Vitafoods revisitedPosted: May 31, 2016
This year marked the 20th anniversary of VitaFoods Europe. This is a global nutraceutical event, where the whole industry gathers to meet, talk, listen and do business. Axon Lawyers again participated in this event, which took place from 10 – 12 May in Geneva, by giving four presentations. Below, you will find a short wrap up of each of them as well as the slides belonging thereto.
B2C Communications in the functional food and nutraceutical sector
Each and any food business operator loves to communicate the benefits of its products, especially in the functional food and nutraceutical sector. However, a strict regulatory framework applies to such communication, which has been largely harmonized at EU level.
For instance, when using nutrition and health claims, one should make sure the authorized wording (or any permitted variation) is used, as well as that the conditions for use are met. Furthermore, one should know that regarding food for special medical purposes, the use of health claims is prohibited. It thereby does not make a difference whether the marketing is targeted at health care professionals or at consumers/patients. Finally, one should avoid making medical claims for food products, including functional foods.
The presentation shows that, based on the presentation of functional foods, it is not always easy to tell whether it is a food product or a medicinal product. Guidance is provided how to prevent a food product to qualify as medicinal products in order to prevent fines for unauthorized marketing of medicinal products.
Marketing functional food to children within the EU
The marketing of functional food to children requires intimate knowledge of the applicable legal framework, both at an EU and at a national level. This presentation starts with a bird’s eye view on the topic, based on the recommendations of the WHO on the responsible marketing of foods and non-alcoholic beverages to children.
Subsequently the EU framework embodied in the Regulations on Health & Nutrition Claims, Food Information to Consumers and Food for Special Groups is discussed, where concrete examples of authorised claims for specific products are discussed.
Finally, it is explained that in various Member States, self-regulatory bodies such as the Advertising Code Committee in the Netherlands and the Advertising Standards Agency in the UK, play an important role in the evaluation of marketing campaigns of functional food products targeted at children. Again, concrete examples are provided by way of guidance.
New EU Clinical Trials Regulation
The aim of the new EU Clinical Trials Regulation (‘CTR’), which is applicable from 28 May 2016, is to ensure that Member States base their assessment of an application for authorisation on identical criteria throughout the EU. Furthermore, it aims to create an environment that is favourable for conducting clinical trials in the EU with the highest standards for patient safety.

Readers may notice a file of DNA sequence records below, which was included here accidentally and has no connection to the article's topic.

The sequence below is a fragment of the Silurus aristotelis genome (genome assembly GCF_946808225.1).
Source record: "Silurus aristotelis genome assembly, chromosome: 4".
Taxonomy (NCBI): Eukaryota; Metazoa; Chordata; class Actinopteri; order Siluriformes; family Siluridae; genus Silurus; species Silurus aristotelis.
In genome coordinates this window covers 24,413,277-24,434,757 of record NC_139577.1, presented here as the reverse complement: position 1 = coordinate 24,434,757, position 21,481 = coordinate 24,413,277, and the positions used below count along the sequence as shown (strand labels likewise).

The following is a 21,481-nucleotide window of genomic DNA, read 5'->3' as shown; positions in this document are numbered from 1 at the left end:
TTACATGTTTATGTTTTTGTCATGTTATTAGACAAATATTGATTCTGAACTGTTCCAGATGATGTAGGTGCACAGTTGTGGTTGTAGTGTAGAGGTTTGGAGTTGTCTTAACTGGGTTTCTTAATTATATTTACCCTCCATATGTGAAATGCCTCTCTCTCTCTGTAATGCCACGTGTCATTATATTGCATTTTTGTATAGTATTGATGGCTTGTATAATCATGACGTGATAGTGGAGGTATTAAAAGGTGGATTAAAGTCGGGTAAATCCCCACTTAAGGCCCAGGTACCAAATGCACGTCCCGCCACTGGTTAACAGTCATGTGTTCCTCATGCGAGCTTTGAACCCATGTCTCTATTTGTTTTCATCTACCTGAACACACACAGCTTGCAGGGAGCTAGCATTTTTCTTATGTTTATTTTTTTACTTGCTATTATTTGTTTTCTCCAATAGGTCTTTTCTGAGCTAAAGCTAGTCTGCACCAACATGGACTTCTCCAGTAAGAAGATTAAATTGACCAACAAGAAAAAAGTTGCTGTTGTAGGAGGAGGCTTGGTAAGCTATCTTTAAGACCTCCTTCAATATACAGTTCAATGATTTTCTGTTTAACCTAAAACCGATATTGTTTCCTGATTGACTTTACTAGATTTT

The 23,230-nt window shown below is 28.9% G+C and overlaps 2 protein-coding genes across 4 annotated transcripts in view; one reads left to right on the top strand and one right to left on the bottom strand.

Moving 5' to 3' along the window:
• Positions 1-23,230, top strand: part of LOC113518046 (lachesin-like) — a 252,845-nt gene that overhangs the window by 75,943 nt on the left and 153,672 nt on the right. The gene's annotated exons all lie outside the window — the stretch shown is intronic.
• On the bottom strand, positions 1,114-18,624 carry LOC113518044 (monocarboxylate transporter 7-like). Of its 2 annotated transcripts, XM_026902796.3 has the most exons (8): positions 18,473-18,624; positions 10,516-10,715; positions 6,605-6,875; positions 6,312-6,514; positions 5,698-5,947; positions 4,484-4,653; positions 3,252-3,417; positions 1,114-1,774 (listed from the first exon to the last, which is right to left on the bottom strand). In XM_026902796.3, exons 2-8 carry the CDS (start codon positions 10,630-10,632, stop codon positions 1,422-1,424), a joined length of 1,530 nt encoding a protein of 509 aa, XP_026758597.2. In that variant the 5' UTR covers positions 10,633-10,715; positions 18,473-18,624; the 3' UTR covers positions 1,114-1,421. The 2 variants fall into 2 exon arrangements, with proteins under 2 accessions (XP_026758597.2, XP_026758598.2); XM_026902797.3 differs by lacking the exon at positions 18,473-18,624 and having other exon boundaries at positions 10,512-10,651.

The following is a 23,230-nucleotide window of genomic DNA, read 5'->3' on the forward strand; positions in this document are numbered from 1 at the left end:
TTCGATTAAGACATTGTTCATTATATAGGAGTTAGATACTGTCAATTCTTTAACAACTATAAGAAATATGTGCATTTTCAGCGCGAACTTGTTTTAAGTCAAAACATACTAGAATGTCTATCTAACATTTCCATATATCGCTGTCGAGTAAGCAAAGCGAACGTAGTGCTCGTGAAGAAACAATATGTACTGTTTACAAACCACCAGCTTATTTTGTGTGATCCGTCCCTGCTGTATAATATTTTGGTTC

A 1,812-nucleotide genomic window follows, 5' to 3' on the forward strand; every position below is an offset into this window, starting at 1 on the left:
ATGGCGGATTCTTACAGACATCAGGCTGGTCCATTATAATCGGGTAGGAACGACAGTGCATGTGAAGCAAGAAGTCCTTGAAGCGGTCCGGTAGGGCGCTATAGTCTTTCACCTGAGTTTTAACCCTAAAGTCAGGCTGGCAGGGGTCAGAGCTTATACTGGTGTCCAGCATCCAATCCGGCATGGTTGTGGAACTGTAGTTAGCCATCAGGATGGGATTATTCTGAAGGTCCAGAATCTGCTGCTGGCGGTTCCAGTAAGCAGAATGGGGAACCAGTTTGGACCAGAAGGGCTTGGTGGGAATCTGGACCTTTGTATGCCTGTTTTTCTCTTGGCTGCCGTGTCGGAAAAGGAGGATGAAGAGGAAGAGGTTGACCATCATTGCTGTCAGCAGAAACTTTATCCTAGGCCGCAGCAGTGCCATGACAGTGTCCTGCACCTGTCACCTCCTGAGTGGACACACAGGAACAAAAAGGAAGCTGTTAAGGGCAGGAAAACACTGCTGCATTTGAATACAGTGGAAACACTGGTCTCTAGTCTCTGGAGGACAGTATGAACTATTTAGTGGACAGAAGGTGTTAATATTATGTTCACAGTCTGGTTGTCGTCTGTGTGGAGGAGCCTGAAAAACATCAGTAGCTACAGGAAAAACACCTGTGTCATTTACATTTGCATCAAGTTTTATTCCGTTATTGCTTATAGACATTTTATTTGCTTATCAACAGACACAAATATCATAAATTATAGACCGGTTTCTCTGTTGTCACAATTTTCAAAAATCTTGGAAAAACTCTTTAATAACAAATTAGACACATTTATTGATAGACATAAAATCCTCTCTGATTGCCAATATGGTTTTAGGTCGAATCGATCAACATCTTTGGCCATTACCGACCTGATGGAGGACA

The CTR applies to all clinical trials conducted in the European Union. It does not apply to non-interventional studies. The CTR covers investigations in relation to humans intended to:
- discover or verify effects of one or more medicinal products;
- identify any adverse reactions to one or more medicinal product;
- study absorption, distribution, metabolism and excretion of one or more medicinal products to ascertain the safety or efficacy.
So, what is the relevance of the CTR for nutraceuticals, as only medicinal products are covered by the CTR? Although there is no legal definition of ‘nutraceutical’, the word was introduced in 1989 as a portmanteau of the words ‘nutrition’ and ‘pharmaceutical’. Thus, nutraceuticals blur the line between food and drugs and it is often difficult — by legal definition — to distinguish between nutrients, food additives, drugs and nutraceuticals. The presentation discusses relevant case law concerning the food/drug borderline and provides the highlights of the new CTR from that perspective.
Alternative sources of protein
Like last year, alternative proteins were all over Vitafoods. Reasons for the development of alternative sources of protein are easy to point out: health, sustainability and animal welfare. In October 2015, the WHO published a scientific report in which the following was concluded: ‘Consumption of processed meat increases colon cancer risk.’ In the Netherlands, the Dutch Health Council promotes a diet containing more plant based than animal derived proteins.
Eating less meat – and animal derived protein – is also better for the environment as the current production methods require too much natural resources. Last but not least, if meat consumption decreases this is positive for animal welfare. Not only because less animals are slaughtered, but the risk to outbreaks of diseases such as swine fever decreases. Therefore, today there are many alternatives to the consumption of meat.
In the presentation some alternative protein products, such as products containing algae, mushrooms or insects are discussed in the light of the new Novel Foods Regulation as food products may be qualified as “novel” and therefore require authorization under the EU Novel Foods Regulation.